|Domestic Workers Rights 124 Years Overdue|
KUALA LUMPUR 1 May, 2010: The first May Day in 1886 celebrated the successful struggle for an 8 hour work day. Today International Workers' Day is celebrated as a public holiday throughout the world while most migrant domestic workers are still working about 12-16 hours a day, without a day off. For hundreds of millions of domestic workers however, decent working conditions are 124 years behind.
This International Workers Day, domestic workers in Asia urge their governments to support an International Labour Organization (ILO) Convention on Domestic Work this coming June. Together we must send the message that all workers, whether in a house or a factory, are workers deserving the same rights we fought to establish over a century ago.
Last year, the Malaysian government, through its reply to the ILO had opted to only support a weaker, non-binding international recommendation instead of an ILO Convention on Domestic Work. CARAM Asia a regional network member of NGOs and domestic workers associations across the Asia Pacific region feel that the time has come for governments to rectify an immoral practise that had prevailed for centuries, that is the slavery like treatment of domestic workers!
“In many countries, including Malaysia, they are called “servants” and do not have the rights for a weekly day of, no annual leaves and all other labour rights like how you and I enjoyed. They are only entitled to claim for unpaid wages,” said Cynthia Gabriel, regional coordinator for CARAM Asia.
The new ILO Convention on Domestic Work will be voted in or out by governments, trade unions and employers associations from around the world during the June, 2010 International Labour Conference in Geneva. In the spirit of International Workers Day, it is time to recognise all domestic workers as workers deserving the full and equal protection of the law. This June, it is time for governments, unions and businesses to support a specific legal instrument to protect domestic workers..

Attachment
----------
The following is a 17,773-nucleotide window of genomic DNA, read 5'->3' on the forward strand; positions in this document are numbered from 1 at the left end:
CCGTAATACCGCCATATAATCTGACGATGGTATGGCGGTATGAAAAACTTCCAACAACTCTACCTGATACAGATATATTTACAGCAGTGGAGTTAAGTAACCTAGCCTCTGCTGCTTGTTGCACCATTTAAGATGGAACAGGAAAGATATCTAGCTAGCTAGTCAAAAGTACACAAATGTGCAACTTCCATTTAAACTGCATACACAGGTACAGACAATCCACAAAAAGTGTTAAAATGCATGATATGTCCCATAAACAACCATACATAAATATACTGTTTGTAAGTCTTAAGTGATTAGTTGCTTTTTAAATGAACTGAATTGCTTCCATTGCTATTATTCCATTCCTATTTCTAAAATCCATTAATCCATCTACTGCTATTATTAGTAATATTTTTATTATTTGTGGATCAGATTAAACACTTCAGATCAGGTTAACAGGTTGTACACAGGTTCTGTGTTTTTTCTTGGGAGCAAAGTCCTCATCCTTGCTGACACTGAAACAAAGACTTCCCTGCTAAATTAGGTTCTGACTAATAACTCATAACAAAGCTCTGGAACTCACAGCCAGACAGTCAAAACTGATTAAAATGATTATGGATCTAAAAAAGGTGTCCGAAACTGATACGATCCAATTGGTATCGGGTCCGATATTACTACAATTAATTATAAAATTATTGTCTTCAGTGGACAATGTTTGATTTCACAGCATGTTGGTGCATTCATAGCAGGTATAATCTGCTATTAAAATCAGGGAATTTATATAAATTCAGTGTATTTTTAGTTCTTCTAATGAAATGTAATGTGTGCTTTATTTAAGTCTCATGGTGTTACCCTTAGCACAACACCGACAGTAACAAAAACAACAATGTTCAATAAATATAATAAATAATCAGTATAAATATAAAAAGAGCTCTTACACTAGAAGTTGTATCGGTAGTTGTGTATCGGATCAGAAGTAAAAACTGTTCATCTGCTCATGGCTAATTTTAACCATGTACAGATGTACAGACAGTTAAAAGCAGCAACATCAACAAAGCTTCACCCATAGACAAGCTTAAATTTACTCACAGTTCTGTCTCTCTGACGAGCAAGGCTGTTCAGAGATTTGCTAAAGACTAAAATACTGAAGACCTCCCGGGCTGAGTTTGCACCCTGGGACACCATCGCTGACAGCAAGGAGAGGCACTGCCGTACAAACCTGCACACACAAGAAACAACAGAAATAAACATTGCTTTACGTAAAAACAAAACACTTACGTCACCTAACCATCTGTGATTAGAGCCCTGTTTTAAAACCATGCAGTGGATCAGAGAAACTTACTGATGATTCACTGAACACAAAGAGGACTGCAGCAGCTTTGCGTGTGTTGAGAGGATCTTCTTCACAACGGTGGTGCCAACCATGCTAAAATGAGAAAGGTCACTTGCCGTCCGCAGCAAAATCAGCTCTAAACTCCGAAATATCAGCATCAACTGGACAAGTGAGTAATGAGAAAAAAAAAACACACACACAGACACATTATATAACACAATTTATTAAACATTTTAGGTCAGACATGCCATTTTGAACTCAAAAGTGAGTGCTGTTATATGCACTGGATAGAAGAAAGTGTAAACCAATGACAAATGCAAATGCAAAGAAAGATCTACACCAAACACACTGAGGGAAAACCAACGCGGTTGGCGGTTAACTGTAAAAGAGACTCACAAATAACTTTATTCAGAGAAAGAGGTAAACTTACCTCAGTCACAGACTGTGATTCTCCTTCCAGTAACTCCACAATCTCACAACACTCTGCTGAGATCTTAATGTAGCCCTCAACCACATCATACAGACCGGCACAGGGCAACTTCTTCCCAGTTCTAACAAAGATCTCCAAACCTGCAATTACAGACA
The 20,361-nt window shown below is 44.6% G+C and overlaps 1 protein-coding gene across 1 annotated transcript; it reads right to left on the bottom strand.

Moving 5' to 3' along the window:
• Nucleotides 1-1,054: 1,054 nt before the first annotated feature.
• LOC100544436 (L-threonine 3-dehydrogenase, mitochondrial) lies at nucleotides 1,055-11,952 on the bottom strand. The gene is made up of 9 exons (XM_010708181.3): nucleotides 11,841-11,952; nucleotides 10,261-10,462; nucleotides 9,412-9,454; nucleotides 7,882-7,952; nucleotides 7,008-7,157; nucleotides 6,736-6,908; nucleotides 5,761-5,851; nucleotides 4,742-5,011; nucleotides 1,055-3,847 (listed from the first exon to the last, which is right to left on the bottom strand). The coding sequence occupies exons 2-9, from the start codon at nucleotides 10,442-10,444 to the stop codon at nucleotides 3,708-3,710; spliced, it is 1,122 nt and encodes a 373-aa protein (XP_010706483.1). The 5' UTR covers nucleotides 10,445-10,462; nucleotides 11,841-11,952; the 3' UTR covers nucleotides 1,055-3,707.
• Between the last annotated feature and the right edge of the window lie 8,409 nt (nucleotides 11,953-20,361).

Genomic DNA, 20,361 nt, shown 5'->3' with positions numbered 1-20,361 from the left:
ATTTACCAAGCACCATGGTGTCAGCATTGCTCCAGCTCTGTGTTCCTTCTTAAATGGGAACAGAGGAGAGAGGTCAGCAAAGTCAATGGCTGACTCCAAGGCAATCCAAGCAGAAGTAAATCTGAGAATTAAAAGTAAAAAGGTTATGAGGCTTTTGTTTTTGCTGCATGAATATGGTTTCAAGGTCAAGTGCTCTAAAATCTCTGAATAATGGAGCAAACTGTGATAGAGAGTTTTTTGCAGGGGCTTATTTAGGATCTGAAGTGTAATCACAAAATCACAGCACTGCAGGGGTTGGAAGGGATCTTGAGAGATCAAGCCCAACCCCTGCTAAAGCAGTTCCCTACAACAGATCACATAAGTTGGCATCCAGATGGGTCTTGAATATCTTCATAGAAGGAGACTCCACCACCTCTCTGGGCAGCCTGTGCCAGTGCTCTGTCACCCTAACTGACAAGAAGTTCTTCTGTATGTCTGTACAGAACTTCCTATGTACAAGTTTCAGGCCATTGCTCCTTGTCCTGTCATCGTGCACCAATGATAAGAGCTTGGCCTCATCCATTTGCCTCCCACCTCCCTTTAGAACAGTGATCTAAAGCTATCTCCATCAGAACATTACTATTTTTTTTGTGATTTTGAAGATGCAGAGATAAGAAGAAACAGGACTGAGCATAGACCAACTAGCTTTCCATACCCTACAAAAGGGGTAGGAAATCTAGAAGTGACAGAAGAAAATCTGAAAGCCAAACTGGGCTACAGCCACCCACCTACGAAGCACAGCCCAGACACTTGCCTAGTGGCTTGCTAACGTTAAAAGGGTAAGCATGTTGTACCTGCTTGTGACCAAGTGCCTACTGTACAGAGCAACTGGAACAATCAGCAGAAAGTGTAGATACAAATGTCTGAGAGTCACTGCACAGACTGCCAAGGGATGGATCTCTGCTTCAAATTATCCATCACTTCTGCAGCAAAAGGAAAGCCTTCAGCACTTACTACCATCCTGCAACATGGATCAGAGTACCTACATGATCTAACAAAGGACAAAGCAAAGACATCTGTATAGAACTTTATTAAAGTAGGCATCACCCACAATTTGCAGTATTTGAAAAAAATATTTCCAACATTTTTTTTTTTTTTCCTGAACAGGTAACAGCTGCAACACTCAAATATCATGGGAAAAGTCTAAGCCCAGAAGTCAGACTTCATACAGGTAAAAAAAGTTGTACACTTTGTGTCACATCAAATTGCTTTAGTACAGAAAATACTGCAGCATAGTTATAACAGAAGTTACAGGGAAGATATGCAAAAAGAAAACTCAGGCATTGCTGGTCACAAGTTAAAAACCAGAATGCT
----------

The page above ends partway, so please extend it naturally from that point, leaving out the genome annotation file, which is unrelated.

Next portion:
For decades, the ILO has recognised the need for a specific convention for domestic workers, but to date has excluded what is the most vulnerable section of the working class. The primarily female and migrant workforce has long been denied decent work hours, fair wages, and regular rest days. In isolated homes, domestic workers are susceptible to forced labour and physical and sexual abuse with little or no channels for redress. On top of these human rights abuses, they are denied the recognition as workers and as such are deprived of the right to freedom of association and collective bargaining. “Without formal workplaces, we need protection the most but governments won’t protect us, and yet they deny us the right to organise to protect ourselves” expressed Eni Lestari, a migrant domestic worker from Indonesia, “because governments don’t consider us workers, they exclude us from legislation on statutory minimum wages and decent work hours.”
For further information please contact CARAM Asia on behalf of the United for Foreign Domestic Workers Rights (UFDWR).
The UFDWRs core committee comprises five regional and international civil society organisations that work directly with domestic workers and domestic worker organisations in the Asia Pacific region.
For further information on UFDWR please click on http://www.caramasia.org/enews/2009/ufdwr%20booklet%2017Dec.pdf
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